John Slattery Interview: Confess, Fletch


Directed by Greg Mottola, Confess, Fletch puts a modern twist on Gregory McDonald’s novel, which was originally published in 1976. The comedy film stars Jon Hamm as Fletch—an investigative journalist with a carefree attitude, who finds himself a suspect in a murder case.

The main cast also includes Roy Wood Jr., Annie Mumolo, Ayden Mayeri, Lorenza Izzo, Kyle MacLachlan, and Marcia Gay Harden.

Screen Rant chats with actor John Slattery about working with Jon Hamm and playing with his character’s dry sense of humor.

SCREENRANT VIDEO OF THE DAY

Screen Rant: I wanted to start off by asking what drew you to this film. How did you get involved with it?

John Slattery: Money. It was just the money. I didn’t do it because of any other reason. No—I did it because of Jon Hamm and Greg Mottola. And you know, who doesn’t want to be a part of Fletch? I read the script. I loved it. Those guys are the best. Hamm is one of my old pals. It shot in Boston where I grew up. What could go wrong?

Screen Rant: Was there a moment in the script that stuck out to you? One that made you say, “Okay, I’m in. Let’s do it.”

John Slattery: Any script where I get to say, “Go f*ck yourself,” I’m in. No, it was only a couple scenes and I was just glad to be part of it. It was funny. It was concise. The sort of feel of it was right there on the page. I knew Hamm would be great in that part. I’m a big fan of his. I think this could be something that they could do for a while, and I’m also a big fan of Greg Mottola. So I was just glad to be asked.

Screen Rant: This is based on a book. Had you heard of it before filming the movie?

John Slattery: I sure had—there are eleven books. So that’s, I think, the idea. If this is as successful as they hope it will be, they can tell some more of these Fletch stories.

Screen Rant: I really appreciated your character’s dry sense of humor in this film. I thought it fit the movie very well. Did you enjoy playing a character like that? Who’s just so blunt and doesn’t bother to filter anything?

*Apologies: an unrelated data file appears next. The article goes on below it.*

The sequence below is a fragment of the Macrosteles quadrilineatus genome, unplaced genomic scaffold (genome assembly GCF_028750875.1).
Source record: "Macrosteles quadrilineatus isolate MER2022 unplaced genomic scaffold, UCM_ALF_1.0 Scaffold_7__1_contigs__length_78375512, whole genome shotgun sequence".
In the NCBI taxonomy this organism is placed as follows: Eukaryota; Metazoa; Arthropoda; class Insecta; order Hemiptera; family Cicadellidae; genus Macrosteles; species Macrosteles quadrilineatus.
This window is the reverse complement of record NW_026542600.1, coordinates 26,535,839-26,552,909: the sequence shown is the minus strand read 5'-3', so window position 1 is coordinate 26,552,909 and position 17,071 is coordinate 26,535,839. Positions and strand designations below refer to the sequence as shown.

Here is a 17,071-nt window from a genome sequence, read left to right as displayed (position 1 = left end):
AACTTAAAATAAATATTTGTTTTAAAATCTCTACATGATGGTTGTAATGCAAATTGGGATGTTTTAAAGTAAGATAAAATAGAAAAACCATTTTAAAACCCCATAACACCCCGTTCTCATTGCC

John Slattery: Yeah, it’s fun. It’s funny. And the dialogue between Fletch and Frank is kind of snappy and fun and funny. And I knew that it would be fun with Hamm, and they were loose enough to let us kind of throw in different little hooks and additions and see what worked. So, yeah. It was very loose and fun.

Screen Rant: I was going to ask you about the banter between your character and Hamm’s because it looked like a lot of fun. How was working with him and kind of creating that dynamic?

John Slattery: We’ve had a lot of time working together—not as improvisationally as this was. Most of the Mad Men stuff was pretty tightly scripted, and we were expected to say what was written on the page pretty exactly. Here, it was a little less strict, but there are story points that have to be given to the audience. And so, like any scene, it has to be about something and there has to be some conflict and there has to be some momentum and back and forth. All these scenes had that and so it was not that hard to act in them.

About Confess, Fletch

While investigating a case of valuable stolen paintings, the roguishly charming and endlessly troublesome Fletch becomes the prime suspect in a murder. To prove his innocence, he must sift through a long list of suspects — from an art dealer to a missing playboy to a crazy neighbor to his own girlfriend.

Check out our other interviews with Confess, Fletch stars Lorenza Izzo & Annie Mumolo as well as Jon Hamm & director Greg Mottola.

Confess, Fletch arrives in theaters and on digital September 16, followed by a Showtime premiere on October 28.

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